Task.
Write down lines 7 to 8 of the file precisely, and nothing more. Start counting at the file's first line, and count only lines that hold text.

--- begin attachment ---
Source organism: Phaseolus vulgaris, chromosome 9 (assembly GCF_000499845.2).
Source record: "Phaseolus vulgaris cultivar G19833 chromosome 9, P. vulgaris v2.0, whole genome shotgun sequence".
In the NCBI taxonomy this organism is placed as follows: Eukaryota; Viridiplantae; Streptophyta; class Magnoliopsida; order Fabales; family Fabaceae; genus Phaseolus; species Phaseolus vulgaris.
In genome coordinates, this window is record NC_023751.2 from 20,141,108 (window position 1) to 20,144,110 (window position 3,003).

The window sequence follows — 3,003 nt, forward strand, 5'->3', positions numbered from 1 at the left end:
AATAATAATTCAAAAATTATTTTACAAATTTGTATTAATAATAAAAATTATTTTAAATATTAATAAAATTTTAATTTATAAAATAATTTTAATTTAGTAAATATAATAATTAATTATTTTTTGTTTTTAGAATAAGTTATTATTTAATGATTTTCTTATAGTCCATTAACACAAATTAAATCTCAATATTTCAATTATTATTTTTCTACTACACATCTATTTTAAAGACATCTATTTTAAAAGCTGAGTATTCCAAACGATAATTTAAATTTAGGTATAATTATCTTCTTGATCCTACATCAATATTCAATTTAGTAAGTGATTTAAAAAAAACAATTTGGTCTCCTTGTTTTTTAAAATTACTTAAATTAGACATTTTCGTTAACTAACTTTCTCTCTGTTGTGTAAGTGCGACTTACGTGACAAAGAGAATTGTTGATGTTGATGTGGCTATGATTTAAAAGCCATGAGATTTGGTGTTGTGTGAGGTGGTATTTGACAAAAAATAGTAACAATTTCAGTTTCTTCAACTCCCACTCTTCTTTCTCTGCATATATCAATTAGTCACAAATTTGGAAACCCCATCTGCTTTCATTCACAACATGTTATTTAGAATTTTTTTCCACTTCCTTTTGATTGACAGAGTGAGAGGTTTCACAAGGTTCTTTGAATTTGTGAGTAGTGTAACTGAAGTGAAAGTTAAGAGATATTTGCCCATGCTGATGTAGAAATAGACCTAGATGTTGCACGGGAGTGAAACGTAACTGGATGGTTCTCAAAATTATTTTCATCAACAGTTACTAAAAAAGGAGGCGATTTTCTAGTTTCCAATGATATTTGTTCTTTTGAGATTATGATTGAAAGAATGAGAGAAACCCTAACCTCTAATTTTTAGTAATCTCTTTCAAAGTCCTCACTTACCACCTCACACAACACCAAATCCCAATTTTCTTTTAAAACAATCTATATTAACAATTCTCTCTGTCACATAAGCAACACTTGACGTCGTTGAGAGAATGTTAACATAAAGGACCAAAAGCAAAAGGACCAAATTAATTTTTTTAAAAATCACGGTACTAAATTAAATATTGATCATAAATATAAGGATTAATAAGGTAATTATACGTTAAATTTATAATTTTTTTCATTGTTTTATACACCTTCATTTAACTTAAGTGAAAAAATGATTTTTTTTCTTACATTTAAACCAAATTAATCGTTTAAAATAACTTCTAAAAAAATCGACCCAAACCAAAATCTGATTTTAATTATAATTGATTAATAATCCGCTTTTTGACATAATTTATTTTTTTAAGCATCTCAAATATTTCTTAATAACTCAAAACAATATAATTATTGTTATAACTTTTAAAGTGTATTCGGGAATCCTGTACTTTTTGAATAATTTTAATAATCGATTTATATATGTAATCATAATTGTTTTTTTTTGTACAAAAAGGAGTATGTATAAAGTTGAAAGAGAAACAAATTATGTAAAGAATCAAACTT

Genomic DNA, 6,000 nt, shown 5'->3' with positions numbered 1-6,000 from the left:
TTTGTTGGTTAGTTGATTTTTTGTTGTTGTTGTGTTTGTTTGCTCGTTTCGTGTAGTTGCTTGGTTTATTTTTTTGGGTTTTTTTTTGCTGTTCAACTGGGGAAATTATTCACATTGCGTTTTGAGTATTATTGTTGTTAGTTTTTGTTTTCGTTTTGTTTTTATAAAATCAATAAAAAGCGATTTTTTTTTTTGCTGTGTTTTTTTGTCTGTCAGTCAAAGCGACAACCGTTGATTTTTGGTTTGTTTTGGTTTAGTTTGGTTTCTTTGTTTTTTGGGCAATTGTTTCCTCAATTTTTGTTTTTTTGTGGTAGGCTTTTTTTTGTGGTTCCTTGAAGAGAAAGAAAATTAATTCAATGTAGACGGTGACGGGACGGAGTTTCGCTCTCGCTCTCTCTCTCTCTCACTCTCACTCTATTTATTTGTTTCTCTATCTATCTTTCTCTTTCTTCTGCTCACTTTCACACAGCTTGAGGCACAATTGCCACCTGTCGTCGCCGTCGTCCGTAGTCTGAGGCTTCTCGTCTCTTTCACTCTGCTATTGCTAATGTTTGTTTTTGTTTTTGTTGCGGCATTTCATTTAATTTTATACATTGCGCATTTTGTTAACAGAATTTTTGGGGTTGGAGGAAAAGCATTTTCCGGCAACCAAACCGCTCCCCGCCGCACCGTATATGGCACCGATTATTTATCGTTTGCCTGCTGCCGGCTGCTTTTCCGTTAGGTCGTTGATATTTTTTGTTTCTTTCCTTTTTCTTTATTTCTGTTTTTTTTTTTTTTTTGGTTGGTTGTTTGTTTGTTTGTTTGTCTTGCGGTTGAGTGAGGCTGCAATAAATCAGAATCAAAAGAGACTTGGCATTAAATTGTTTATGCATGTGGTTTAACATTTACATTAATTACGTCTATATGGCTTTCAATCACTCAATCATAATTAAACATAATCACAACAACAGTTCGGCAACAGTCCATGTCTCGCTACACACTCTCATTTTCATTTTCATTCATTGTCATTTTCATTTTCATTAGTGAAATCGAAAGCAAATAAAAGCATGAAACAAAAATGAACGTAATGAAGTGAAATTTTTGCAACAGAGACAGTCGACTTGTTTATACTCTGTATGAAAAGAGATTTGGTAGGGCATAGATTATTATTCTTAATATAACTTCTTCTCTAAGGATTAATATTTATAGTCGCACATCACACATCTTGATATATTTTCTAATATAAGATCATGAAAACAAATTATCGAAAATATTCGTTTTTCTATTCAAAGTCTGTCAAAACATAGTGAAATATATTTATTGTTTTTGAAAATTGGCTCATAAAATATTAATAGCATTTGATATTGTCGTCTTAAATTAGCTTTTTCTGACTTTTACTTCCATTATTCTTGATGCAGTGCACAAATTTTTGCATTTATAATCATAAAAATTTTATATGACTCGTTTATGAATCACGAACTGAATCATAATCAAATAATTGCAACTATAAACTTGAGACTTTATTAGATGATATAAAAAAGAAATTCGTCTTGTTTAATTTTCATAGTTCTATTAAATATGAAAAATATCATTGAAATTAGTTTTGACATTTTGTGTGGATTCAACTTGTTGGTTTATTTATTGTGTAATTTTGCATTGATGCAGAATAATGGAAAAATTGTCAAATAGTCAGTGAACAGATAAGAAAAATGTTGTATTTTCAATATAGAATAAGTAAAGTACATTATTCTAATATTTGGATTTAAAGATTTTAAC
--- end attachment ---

Genomic DNA, 6,000 nt, shown 5'->3' with positions numbered 1-6,000 from the left:
TTTGTTGGTTAGTTGATTTTTTGTTGTTGTTGTGTTTGTTTGCTCGTTTCGTGTAGTTGCTTGGTTTATTTTTTTGGGTTTTTTTTTGCTGTTCAACTGGGGAAATTATTCACATTGCGTTTTGAGTATTATTGTTGTTAGTTTTTGTTTTCGTTTTGTTTTTATAAAATCAATAAAAAGCGATTTTTTTTTTTGCTGTGTTTTTTTGTCTGTCAGTCAAAGCGACAACCGTTGATTTTTGGTTTGTTTTGGTTTAGTTTGGTTTCTTTGTTTTTTGGGCAATTGTTTCCTCAATTTTTGTTTTTTTGTGGTAGGCTTTTTTTTGTGGTTCCTTGAAGAGAAAGAAAATTAATTCAATGTAGACGGTGACGGGACGGAGTTTCGCTCTCGCTCTCTCTCTCTCTCACTCTCACTCTATTTATTTGTTTCTCTATCTATCTTTCTCTTTCTTCTGCTCACTTTCACACAGCTTGAGGCACAATTGCCACCTGTCGTCGCCGTCGTCCGTAGTCTGAGGCTTCTCGTCTCTTTCACTCTGCTATTGCTAATGTTTGTTTTTGTTTTTGTTGCGGCATTTCATTTAATTTTATACATTGCGCATTTTGTTAACAGAATTTTTGGGGTTGGAGGAAAAGCATTTTCCGGCAACCAAACCGCTCCCCGCCGCACCGTATATGGCACCGATTATTTATCGTTTGCCTGCTGCCGGCTGCTTTTCCGTTAGGTCGTTGATATTTTTTGTTTCTTTCCTTTTTCTTTATTTCTGTTTTTTTTTTTTTTTTGGTTGGTTGTTTGTTTGTTTGTTTGTCTTGCGGTTGAGTGAGGCTGCAATAAATCAGAATCAAAAGAGACTTGGCATTAAATTGTTTATGCATGTGGTTTAACATTTACATTAATTACGTCTATATGGCTTTCAATCACTCAATCATAATTAAACATAATCACAACAACAGTTCGGCAACAGTCCATGTCTCGCTACACACTCTCATTTTCATTTTCATTCATTGTCATTTTCATTTTCATTAGTGAAATCGAAAGCAAATAAAAGCATGAAACAAAAATGAACGTAATGAAGTGAAATTTTTGCAACAGAGACAGTCGACTTGTTTATACTCTGTATGAAAAGAGATTTGGTAGGGCATAGATTATTATTCTTAATATAACTTCTTCTCTAAGGATTAATATTTATAGTCGCACATCACACATCTTGATATATTTTCTAATATAAGATCATGAAAACAAATTATCGAAAATATTCGTTTTTCTATTCAAAGTCTGTCAAAACATAGTGAAATATATTTATTGTTTTTGAAAATTGGCTCATAAAATATTAATAGCATTTGATATTGTCGTCTTAAATTAGCTTTTTCTGACTTTTACTTCCATTATTCTTGATGCAGTGCACAAATTTTTGCATTTATAATCATAAAAATTTTATATGACTCGTTTATGAATCACGAACTGAATCATAATCAAATAATTGCAACTATAAACTTGAGACTTTATTAGATGATATAAAAAAGAAATTCGTCTTGTTTAATTTTCATAGTTCTATTAAATATGAAAAATATCATTGAAATTAGTTTTGACATTTTGTGTGGATTCAACTTGTTGGTTTATTTATTGTGTAATTTTGCATTGATGCAGAATAATGGAAAAATTGTCAAATAGTCAGTGAACAGATAAGAAAAATGTTGTATTTTCAATATAGAATAAGTAAAGTACATTATTCTAATATTTGGATTTAAAGATTTTAAC